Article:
Identifies with German traditions
Sue
“My German identity comes out at
Christmas time” (Sue).
On Her Language Identity
2nd year student, beginner German,
German-speaking grandparent
 “always wanted to know German for a
really long time”
 More motivated than for other classes
 “wasn’t brought up in a classic German
household”

Carolyn
“It started making my life better. It became
the course I would look forward to every
day” (Carolyn).
On Studying German
3rd year student, advanced German class,
German-speaking grandparent
 Interested in languages, since family
heritage is German, it would be a “terrible
thing to let go”
 Devotion to German high, to assignments
“not very high”
 Does not consider himself an HLL

Alexander
“My grandmother, she’s German, but she
never spoke it. Kind of odd. I would say a
few sentences, but she would never
respond in German and that’s why [I
answered no. I] never had German
spoken to me in my family” (Alexander).
On not self-identifying
Recently graduated, adv. German class,
lived in Germany ages 8-10
 Spoke German fluently as a child, then
forgot it, relearned “’cause it might be
easy for me”
 Very motivated, found it interesting
 Does not consider herself an HLL

Bianca
“I don’t feel anything at all. I feel no
connection. I already have to judge being
Canadian with being Romanian. Really,
there is no space for being German”
(Bianca)
On Her Language Identity
Language expert - Expertise
 Language loyalty

◦ Affiliation
◦ Inheritance
(Rampton, 1990)
Discussion

“My devotion to German is high.”
(Alexander)

“I like German. I like the way it is
structured. I enjoy the language, I have
no negative points on it.” (Bianca)
Expertise
“Me being German, a German citizen, I
am German. That’s how I always will be”.
(Magdalena)
 “being just someone who passed through
Germany, on the way to Canada. . .”
(Bianca)

Affiliation
“All my friends know I am German”. (Sue)
 “My family heritage is German, so it is
kind of nice to keep it up.” (Kath)
 “I was always really interested in that part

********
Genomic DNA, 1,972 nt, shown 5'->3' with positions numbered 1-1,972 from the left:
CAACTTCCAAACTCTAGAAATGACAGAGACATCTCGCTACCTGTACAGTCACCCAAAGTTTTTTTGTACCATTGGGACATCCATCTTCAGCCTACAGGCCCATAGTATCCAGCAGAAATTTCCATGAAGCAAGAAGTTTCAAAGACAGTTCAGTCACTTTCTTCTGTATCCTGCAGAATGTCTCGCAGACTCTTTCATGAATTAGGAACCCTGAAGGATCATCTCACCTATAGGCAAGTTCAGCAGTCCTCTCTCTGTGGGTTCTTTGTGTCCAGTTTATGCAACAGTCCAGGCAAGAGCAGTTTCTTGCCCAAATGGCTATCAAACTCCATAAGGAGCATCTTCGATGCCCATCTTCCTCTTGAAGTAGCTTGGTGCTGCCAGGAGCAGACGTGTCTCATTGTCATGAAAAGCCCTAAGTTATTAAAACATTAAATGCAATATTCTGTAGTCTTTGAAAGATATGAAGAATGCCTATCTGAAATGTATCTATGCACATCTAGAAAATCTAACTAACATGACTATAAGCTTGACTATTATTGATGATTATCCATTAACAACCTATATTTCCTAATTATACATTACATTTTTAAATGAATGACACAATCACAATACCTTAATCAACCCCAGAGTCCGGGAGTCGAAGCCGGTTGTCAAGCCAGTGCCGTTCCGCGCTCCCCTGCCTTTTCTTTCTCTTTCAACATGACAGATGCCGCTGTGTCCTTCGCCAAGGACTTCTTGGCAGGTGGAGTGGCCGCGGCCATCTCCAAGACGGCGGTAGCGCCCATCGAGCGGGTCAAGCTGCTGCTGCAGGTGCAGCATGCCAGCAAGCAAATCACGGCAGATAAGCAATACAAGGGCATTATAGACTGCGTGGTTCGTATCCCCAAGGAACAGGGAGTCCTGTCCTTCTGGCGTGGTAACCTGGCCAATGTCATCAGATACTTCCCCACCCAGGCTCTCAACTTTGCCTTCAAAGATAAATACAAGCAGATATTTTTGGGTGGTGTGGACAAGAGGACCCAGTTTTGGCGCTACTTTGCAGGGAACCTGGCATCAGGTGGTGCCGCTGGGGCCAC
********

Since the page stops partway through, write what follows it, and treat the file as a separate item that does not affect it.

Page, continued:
of my heritage.” (Carolyn)

Inheritance
German Christmas traditions
 “a classic German household”
 Canada as a multicultural country
 Germany as a country intolerant of nonGermans

Cultural artifacts

For the classroom
◦ Student
◦ Instructor

For research
Implications
Where students reject the label of HLL,
these students do not “situate
themselves” or consider themselves to be
“situated by others” (Block, 2007, p. 18)
in an HLL identity.
Conclusion
Bartlett, L. (2007). Bilingual literacies, social identification,
and educational trajectories. Linguistics and Education,
18(3-4), 215-231.
Beaudrie, S., & Ducar, C. (2005). Beginning level university
heritage programs: Creating a space for all Heritage
Language Learners. Heritage Language Journal, 3(1), 1-18.
Block, D. (2007). Second language identities. London:
Continuum.
Gonzalez Piño, B., & Piño, F. (2000). Serving the Heritage
Speaker across a Five-Year Program. ADFL Bulletin, 32(1),
27-35.
Kagan, O. (2005). In support of a proficiency-based
definition of Heritage Language Learners: The case of
Russian. International Journal of Bilingual Education
&Bilingualism, 8(2-3), 213-221.
References
Leung, C., Harris, R., & Rampton, B. (1997). The
idealised native speaker, reified ethnicities, and
classroom realities. TESOL Quarterly, 31(3), 543-560.
Montrul, S. (2007). Bilingual Past Project. from
http://www.international.ucla.edu/languages/nhlrc/2
007summer/Bilingual+Past+Project.pdf
Noels, K. A. (2005). Orientations to Learning German:
Heritage Language Learning and Motivational
Substrates. The Canadian Modern Language Review,
62(2), 285-312.
Rampton, M. B. H. (1990). Displacing the 'native
speaker': expertise, affiliation, and inheritance. ELT
Journal, 44(2), 97-101.
References